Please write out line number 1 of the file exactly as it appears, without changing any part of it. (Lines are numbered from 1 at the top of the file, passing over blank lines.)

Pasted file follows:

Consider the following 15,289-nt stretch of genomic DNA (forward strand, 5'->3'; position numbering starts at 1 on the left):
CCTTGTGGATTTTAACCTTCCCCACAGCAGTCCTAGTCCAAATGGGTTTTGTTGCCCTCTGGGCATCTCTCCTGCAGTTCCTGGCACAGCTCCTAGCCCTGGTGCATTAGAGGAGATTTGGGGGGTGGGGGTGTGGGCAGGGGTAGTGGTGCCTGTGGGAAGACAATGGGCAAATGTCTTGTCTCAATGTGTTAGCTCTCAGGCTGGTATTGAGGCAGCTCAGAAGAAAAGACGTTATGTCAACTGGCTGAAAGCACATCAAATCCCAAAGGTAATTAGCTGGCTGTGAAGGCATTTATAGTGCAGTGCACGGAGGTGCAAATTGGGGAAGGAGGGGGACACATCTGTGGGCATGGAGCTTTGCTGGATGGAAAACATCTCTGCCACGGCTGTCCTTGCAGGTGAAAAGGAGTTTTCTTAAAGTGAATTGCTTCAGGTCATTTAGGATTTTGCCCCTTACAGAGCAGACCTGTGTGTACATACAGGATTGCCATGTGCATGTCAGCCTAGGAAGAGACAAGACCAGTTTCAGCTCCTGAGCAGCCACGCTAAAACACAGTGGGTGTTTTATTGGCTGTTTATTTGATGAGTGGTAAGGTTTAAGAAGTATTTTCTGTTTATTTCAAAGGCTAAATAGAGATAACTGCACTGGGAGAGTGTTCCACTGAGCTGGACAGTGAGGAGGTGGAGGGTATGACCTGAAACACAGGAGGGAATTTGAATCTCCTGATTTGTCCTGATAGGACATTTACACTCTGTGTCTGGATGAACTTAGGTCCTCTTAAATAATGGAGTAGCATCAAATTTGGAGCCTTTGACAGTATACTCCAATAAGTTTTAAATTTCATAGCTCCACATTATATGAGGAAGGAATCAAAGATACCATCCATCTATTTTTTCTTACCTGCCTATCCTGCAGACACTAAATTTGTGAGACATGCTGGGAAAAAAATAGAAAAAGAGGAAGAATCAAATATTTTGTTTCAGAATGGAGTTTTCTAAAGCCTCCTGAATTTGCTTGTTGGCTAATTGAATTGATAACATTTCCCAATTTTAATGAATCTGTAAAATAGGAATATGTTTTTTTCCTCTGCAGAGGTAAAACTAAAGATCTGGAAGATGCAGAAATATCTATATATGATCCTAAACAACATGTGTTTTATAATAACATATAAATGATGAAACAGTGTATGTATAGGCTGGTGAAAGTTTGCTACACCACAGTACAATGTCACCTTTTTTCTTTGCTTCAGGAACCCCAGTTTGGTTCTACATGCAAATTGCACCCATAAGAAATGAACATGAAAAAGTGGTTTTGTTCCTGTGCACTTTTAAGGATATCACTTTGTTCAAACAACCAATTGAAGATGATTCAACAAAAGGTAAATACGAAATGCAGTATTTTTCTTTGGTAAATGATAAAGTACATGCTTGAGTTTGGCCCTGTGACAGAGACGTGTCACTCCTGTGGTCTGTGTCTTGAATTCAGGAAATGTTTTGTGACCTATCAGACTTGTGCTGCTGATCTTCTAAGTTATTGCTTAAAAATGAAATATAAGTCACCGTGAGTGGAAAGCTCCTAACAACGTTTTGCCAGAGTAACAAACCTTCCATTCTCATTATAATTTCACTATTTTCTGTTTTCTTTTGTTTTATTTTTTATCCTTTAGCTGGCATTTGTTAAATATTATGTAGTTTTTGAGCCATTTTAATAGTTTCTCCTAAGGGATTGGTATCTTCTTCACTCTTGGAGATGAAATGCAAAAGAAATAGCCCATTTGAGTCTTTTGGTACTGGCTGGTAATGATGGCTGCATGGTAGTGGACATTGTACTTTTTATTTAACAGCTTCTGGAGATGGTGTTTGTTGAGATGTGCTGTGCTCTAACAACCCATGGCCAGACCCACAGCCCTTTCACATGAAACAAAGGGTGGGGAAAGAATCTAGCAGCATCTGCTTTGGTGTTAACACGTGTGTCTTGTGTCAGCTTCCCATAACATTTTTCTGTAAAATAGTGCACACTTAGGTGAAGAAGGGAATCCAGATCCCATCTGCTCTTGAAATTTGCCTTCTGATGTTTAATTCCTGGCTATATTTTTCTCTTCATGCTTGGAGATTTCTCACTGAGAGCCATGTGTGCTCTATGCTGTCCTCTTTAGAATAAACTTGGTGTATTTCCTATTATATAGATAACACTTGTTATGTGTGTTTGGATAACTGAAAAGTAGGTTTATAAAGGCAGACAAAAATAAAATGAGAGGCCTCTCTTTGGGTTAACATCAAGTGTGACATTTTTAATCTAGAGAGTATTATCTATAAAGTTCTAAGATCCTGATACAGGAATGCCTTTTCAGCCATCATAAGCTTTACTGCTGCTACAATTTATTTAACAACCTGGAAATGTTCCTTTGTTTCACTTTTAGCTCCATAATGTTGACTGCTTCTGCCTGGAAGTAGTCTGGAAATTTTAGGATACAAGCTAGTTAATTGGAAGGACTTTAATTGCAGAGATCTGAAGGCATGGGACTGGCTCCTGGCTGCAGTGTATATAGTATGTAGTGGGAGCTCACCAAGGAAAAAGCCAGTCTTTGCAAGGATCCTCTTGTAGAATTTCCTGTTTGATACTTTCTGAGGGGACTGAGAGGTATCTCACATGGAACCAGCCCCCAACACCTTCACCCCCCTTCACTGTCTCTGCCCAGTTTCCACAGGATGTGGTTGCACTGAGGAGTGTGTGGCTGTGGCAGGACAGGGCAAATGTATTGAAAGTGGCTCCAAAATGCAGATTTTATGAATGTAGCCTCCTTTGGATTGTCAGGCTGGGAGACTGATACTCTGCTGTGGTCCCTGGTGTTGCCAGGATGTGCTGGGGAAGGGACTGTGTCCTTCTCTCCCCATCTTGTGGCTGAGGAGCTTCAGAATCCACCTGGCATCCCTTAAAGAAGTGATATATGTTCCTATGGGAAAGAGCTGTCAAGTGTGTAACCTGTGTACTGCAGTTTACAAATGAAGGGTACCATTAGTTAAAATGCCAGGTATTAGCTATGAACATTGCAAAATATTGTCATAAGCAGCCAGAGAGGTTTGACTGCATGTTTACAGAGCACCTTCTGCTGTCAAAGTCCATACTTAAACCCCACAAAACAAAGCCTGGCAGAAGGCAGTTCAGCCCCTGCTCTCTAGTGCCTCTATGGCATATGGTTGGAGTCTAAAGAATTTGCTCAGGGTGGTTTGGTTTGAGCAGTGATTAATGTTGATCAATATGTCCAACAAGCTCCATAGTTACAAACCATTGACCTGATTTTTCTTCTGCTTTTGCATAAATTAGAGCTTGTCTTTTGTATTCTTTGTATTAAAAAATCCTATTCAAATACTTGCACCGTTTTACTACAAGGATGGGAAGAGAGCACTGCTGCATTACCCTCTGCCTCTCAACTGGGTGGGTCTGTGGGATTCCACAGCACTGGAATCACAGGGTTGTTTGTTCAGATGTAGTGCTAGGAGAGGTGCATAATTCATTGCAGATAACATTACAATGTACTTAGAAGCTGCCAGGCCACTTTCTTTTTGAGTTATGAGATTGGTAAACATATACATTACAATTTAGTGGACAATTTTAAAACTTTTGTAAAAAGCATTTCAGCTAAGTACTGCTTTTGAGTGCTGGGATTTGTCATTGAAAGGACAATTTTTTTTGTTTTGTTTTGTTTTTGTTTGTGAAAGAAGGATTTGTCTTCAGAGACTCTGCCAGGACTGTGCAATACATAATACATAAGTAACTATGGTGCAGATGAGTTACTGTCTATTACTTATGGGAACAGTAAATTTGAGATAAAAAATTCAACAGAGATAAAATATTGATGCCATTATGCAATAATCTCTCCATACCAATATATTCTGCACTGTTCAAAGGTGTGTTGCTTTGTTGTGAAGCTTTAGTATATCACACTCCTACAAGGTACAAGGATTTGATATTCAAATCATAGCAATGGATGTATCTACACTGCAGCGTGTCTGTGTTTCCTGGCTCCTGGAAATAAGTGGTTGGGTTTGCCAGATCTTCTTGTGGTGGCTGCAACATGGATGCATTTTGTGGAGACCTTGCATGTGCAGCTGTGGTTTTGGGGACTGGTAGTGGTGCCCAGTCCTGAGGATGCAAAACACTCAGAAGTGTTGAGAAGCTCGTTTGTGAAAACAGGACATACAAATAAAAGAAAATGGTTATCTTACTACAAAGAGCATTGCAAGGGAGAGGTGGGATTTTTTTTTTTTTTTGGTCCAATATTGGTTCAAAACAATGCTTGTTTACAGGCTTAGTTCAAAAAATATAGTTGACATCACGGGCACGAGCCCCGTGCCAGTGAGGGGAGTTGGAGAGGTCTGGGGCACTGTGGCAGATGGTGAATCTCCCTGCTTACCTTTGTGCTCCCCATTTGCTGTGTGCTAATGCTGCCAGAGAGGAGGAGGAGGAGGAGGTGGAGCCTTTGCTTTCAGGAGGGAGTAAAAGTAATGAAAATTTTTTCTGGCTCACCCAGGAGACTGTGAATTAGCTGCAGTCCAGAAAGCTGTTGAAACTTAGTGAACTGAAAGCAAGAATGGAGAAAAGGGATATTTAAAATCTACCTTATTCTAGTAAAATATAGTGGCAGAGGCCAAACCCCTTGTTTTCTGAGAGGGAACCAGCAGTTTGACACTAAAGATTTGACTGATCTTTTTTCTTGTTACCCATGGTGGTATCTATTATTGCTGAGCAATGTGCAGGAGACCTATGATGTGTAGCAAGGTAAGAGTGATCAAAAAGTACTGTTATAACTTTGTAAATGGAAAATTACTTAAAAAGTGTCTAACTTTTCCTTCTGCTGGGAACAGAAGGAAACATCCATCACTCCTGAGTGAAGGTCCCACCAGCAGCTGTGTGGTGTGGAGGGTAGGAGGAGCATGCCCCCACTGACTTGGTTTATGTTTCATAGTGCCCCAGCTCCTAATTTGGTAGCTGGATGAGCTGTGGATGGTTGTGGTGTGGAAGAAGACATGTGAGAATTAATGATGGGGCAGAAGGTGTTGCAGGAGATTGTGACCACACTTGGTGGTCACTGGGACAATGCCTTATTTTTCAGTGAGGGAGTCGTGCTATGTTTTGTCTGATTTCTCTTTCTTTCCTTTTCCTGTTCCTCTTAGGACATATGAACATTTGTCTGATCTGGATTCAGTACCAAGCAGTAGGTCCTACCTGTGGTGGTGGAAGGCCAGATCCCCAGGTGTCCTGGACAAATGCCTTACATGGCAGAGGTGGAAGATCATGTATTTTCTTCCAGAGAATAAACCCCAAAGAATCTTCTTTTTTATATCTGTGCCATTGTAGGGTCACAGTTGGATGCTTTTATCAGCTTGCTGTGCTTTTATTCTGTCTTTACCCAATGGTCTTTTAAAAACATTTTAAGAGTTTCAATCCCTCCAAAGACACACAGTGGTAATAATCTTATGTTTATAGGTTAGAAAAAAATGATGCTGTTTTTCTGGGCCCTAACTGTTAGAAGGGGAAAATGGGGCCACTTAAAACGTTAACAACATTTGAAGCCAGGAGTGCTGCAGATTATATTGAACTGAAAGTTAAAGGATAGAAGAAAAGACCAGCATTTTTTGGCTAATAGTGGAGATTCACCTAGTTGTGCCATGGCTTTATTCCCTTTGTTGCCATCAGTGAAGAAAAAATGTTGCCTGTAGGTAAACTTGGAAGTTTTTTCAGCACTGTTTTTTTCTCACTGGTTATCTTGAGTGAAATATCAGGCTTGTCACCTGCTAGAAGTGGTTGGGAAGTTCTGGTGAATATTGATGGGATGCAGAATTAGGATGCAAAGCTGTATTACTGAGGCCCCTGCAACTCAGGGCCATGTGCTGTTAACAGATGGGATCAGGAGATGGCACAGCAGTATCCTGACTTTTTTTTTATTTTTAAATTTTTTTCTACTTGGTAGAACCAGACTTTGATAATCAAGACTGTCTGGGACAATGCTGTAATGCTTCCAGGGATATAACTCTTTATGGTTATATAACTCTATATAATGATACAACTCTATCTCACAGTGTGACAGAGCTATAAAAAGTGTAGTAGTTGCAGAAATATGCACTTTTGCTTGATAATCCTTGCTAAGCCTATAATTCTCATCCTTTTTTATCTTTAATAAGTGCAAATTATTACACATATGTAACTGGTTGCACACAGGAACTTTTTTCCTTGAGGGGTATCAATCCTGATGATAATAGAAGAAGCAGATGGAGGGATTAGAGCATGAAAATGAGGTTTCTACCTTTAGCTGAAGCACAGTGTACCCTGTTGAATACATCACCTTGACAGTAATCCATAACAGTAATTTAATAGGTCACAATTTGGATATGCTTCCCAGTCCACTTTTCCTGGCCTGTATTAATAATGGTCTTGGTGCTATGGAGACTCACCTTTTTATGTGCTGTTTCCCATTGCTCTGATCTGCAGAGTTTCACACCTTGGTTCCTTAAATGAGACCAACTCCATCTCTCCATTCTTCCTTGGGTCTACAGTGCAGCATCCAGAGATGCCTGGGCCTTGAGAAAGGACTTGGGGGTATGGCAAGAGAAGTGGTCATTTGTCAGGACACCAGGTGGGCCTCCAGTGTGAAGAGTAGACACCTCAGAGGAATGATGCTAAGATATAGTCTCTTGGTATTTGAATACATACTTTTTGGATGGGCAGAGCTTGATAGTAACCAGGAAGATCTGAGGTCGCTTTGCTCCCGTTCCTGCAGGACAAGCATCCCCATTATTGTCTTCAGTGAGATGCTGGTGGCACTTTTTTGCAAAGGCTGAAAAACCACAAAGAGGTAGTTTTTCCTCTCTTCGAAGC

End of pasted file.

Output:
Consider the following 15,289-nt stretch of genomic DNA (forward strand, 5'->3'; position numbering starts at 1 on the left):